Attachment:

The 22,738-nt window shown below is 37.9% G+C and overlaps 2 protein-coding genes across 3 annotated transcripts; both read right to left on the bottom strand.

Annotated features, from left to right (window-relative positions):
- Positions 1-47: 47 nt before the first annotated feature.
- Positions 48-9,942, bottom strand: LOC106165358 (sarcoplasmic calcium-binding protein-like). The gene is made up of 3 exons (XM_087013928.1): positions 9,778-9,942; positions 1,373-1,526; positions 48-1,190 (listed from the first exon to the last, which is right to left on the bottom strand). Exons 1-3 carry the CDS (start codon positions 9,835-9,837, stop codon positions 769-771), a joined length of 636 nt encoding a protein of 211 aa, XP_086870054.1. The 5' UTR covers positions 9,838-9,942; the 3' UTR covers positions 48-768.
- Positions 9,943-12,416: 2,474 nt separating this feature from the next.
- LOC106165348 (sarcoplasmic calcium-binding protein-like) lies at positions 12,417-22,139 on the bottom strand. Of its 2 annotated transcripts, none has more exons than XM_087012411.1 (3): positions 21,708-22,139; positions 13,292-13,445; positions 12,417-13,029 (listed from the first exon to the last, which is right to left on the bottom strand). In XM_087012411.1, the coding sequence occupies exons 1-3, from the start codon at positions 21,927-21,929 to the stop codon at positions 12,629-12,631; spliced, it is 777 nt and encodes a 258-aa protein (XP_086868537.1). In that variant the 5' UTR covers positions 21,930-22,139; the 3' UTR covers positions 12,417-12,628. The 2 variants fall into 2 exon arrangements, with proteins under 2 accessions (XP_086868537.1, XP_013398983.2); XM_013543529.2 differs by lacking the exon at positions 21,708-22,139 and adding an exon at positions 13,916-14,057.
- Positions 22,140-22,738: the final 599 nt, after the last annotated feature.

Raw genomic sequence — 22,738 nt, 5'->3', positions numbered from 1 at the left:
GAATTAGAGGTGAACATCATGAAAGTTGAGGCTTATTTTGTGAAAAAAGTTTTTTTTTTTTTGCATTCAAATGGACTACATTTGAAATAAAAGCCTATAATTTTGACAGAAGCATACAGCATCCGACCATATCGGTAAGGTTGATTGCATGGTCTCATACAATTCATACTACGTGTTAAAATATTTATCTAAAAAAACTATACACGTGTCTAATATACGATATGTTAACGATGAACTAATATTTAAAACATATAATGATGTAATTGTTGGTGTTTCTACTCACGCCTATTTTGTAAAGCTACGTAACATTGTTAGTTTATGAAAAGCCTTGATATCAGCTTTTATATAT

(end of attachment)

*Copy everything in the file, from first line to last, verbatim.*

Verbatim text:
The 22,738-nt window shown below is 37.9% G+C and overlaps 2 protein-coding genes across 3 annotated transcripts; both read right to left on the bottom strand.

Annotated features, from left to right (window-relative positions):
- Positions 1-47: 47 nt before the first annotated feature.
- Positions 48-9,942, bottom strand: LOC106165358 (sarcoplasmic calcium-binding protein-like). The gene is made up of 3 exons (XM_087013928.1): positions 9,778-9,942; positions 1,373-1,526; positions 48-1,190 (listed from the first exon to the last, which is right to left on the bottom strand). Exons 1-3 carry the CDS (start codon positions 9,835-9,837, stop codon positions 769-771), a joined length of 636 nt encoding a protein of 211 aa, XP_086870054.1. The 5' UTR covers positions 9,838-9,942; the 3' UTR covers positions 48-768.
- Positions 9,943-12,416: 2,474 nt separating this feature from the next.
- LOC106165348 (sarcoplasmic calcium-binding protein-like) lies at positions 12,417-22,139 on the bottom strand. Of its 2 annotated transcripts, none has more exons than XM_087012411.1 (3): positions 21,708-22,139; positions 13,292-13,445; positions 12,417-13,029 (listed from the first exon to the last, which is right to left on the bottom strand). In XM_087012411.1, the coding sequence occupies exons 1-3, from the start codon at positions 21,927-21,929 to the stop codon at positions 12,629-12,631; spliced, it is 777 nt and encodes a 258-aa protein (XP_086868537.1). In that variant the 5' UTR covers positions 21,930-22,139; the 3' UTR covers positions 12,417-12,628. The 2 variants fall into 2 exon arrangements, with proteins under 2 accessions (XP_086868537.1, XP_013398983.2); XM_013543529.2 differs by lacking the exon at positions 21,708-22,139 and adding an exon at positions 13,916-14,057.
- Positions 22,140-22,738: the final 599 nt, after the last annotated feature.

Raw genomic sequence — 22,738 nt, 5'->3', positions numbered from 1 at the left:
GAATTAGAGGTGAACATCATGAAAGTTGAGGCTTATTTTGTGAAAAAAGTTTTTTTTTTTTTGCATTCAAATGGACTACATTTGAAATAAAAGCCTATAATTTTGACAGAAGCATACAGCATCCGACCATATCGGTAAGGTTGATTGCATGGTCTCATACAATTCATACTACGTGTTAAAATATTTATCTAAAAAAACTATACACGTGTCTAATATACGATATGTTAACGATGAACTAATATTTAAAACATATAATGATGTAATTGTTGGTGTTTCTACTCACGCCTATTTTGTAAAGCTACGTAACATTGTTAGTTTATGAAAAGCCTTGATATCAGCTTTTATATAT